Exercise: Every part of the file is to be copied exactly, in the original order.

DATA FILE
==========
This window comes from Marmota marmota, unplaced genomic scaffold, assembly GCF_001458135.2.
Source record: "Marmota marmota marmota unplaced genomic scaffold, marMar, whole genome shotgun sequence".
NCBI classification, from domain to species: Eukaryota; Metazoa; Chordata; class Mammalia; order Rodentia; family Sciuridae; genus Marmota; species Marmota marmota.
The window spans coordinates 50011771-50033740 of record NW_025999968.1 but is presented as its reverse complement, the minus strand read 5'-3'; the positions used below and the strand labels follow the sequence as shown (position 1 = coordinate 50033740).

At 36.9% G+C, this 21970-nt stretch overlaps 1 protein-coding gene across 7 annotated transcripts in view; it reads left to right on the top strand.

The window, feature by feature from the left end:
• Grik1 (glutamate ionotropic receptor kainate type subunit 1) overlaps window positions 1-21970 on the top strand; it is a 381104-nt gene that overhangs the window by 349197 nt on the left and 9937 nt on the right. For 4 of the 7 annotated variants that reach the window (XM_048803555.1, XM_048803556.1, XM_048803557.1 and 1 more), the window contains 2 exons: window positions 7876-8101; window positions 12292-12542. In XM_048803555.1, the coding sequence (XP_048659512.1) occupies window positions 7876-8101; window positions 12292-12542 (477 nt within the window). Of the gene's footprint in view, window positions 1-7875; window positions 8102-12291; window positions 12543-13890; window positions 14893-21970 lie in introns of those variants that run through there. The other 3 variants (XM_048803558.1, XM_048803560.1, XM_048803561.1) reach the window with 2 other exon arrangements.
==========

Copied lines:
This window comes from Marmota marmota, unplaced genomic scaffold, assembly GCF_001458135.2.
Source record: "Marmota marmota marmota unplaced genomic scaffold, marMar, whole genome shotgun sequence".
NCBI classification, from domain to species: Eukaryota; Metazoa; Chordata; class Mammalia; order Rodentia; family Sciuridae; genus Marmota; species Marmota marmota.
The window spans coordinates 50011771-50033740 of record NW_025999968.1 but is presented as its reverse complement, the minus strand read 5'-3'; the positions used below and the strand labels follow the sequence as shown (position 1 = coordinate 50033740).

At 36.9% G+C, this 21970-nt stretch overlaps 1 protein-coding gene across 7 annotated transcripts in view; it reads left to right on the top strand.

The window, feature by feature from the left end:
• Grik1 (glutamate ionotropic receptor kainate type subunit 1) overlaps window positions 1-21970 on the top strand; it is a 381104-nt gene that overhangs the window by 349197 nt on the left and 9937 nt on the right. For 4 of the 7 annotated variants that reach the window (XM_048803555.1, XM_048803556.1, XM_048803557.1 and 1 more), the window contains 2 exons: window positions 7876-8101; window positions 12292-12542. In XM_048803555.1, the coding sequence (XP_048659512.1) occupies window positions 7876-8101; window positions 12292-12542 (477 nt within the window). Of the gene's footprint in view, window positions 1-7875; window positions 8102-12291; window positions 12543-13890; window positions 14893-21970 lie in introns of those variants that run through there. The other 3 variants (XM_048803558.1, XM_048803560.1, XM_048803561.1) reach the window with 2 other exon arrangements.